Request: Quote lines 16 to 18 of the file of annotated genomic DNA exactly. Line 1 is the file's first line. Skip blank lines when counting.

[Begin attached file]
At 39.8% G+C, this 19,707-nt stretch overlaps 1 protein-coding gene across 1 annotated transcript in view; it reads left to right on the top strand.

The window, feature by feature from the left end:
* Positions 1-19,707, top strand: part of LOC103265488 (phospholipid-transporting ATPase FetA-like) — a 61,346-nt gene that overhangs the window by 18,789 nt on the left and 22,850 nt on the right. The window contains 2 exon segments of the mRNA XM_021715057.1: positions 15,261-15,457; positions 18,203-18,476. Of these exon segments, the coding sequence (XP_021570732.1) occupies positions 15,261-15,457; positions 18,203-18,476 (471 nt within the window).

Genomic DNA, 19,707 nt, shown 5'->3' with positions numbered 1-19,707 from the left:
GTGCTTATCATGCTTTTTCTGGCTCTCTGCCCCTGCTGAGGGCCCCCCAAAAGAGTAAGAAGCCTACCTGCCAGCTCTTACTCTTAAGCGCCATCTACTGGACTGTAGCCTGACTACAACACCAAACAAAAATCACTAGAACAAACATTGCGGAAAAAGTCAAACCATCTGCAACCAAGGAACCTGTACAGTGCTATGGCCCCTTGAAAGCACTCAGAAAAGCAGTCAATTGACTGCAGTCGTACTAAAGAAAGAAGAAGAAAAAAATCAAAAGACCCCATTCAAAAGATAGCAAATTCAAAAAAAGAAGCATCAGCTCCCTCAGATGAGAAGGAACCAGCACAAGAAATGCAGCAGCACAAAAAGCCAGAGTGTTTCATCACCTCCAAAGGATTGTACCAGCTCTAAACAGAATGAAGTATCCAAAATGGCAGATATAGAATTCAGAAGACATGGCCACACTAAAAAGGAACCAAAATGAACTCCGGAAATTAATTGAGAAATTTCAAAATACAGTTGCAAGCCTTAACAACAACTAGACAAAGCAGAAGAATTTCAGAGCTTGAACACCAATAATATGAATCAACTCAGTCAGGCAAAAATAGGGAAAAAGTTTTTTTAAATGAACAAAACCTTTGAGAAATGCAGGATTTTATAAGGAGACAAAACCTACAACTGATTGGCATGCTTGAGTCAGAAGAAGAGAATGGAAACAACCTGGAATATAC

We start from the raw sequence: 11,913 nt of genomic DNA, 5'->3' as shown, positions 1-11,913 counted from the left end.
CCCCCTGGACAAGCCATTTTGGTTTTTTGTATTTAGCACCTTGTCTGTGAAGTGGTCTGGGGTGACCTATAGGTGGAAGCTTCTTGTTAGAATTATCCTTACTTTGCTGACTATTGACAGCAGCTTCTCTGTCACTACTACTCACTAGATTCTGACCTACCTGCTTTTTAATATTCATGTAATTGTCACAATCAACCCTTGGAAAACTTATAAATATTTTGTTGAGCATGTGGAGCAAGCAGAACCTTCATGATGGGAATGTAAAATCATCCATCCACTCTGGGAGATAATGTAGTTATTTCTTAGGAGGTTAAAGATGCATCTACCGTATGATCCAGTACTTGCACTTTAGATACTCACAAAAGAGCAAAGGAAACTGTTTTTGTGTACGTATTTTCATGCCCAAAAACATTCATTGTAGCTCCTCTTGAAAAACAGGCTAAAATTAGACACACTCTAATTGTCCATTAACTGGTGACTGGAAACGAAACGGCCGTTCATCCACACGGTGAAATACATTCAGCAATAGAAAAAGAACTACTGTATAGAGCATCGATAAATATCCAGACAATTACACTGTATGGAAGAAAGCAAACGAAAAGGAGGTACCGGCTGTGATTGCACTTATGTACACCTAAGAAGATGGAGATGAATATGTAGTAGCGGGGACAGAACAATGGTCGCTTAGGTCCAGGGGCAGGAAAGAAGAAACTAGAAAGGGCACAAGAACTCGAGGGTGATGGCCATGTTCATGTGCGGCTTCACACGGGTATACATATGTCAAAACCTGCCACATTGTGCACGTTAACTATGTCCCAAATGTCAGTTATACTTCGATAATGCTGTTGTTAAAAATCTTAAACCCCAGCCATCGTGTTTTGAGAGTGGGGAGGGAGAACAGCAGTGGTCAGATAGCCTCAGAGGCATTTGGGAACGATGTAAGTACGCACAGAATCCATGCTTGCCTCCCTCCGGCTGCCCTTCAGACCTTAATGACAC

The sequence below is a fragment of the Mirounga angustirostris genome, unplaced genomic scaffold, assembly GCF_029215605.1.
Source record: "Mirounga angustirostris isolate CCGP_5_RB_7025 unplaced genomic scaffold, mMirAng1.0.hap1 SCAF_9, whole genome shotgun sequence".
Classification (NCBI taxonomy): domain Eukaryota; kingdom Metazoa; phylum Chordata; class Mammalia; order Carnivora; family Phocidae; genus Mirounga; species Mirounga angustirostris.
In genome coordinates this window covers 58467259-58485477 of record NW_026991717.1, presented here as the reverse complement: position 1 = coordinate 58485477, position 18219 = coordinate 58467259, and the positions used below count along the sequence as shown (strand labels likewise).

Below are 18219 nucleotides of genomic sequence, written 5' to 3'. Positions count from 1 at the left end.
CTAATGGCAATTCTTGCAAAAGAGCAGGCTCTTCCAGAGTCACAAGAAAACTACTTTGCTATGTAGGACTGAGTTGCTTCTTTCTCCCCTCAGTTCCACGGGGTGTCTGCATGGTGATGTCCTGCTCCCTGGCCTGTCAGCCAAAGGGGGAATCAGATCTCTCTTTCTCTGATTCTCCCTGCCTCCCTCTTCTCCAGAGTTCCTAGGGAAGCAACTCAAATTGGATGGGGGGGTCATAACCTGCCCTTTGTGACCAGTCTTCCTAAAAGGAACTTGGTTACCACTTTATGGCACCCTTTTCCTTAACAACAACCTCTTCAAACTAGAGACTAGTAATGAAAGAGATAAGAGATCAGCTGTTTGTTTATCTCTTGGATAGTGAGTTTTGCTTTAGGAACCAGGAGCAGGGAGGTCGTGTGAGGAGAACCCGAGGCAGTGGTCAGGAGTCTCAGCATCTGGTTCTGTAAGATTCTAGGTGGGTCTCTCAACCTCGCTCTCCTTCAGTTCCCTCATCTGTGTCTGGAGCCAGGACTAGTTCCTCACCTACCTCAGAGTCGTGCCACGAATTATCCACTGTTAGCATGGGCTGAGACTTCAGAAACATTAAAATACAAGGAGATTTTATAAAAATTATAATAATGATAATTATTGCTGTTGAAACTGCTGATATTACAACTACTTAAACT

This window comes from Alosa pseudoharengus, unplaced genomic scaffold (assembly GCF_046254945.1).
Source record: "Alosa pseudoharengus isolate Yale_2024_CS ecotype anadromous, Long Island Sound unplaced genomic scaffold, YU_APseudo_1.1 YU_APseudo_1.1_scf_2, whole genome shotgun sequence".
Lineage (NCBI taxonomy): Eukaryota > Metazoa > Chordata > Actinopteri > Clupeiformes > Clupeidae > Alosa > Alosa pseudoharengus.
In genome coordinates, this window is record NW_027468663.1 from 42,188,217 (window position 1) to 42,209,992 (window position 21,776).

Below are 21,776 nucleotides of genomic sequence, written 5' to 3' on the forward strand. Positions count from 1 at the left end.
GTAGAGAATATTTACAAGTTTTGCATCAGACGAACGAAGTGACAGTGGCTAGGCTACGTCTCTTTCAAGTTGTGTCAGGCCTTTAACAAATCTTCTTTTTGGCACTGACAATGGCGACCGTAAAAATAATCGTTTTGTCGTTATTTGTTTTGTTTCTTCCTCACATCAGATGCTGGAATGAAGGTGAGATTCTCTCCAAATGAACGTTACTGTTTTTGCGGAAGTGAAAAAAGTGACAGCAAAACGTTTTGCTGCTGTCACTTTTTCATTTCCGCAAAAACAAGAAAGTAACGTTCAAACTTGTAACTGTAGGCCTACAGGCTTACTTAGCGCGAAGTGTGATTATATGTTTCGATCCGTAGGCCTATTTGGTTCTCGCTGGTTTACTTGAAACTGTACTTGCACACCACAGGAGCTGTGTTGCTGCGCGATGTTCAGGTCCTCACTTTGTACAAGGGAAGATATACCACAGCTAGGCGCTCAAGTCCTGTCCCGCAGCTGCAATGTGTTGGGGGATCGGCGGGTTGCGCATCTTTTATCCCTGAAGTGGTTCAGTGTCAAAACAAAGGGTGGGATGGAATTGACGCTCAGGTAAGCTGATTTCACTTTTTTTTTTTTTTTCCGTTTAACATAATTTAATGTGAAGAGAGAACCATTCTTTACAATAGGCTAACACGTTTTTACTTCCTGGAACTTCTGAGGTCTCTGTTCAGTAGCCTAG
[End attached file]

Lineage (NCBI taxonomy): Eukaryota > Metazoa > Chordata > Actinopteri > Clupeiformes > Clupeidae > Alosa > Alosa pseudoharengus.
In genome coordinates, this window is record NW_027468663.1 from 42,188,217 (window position 1) to 42,209,992 (window position 21,776).

Below are 21,776 nucleotides of genomic sequence, written 5' to 3' on the forward strand. Positions count from 1 at the left end.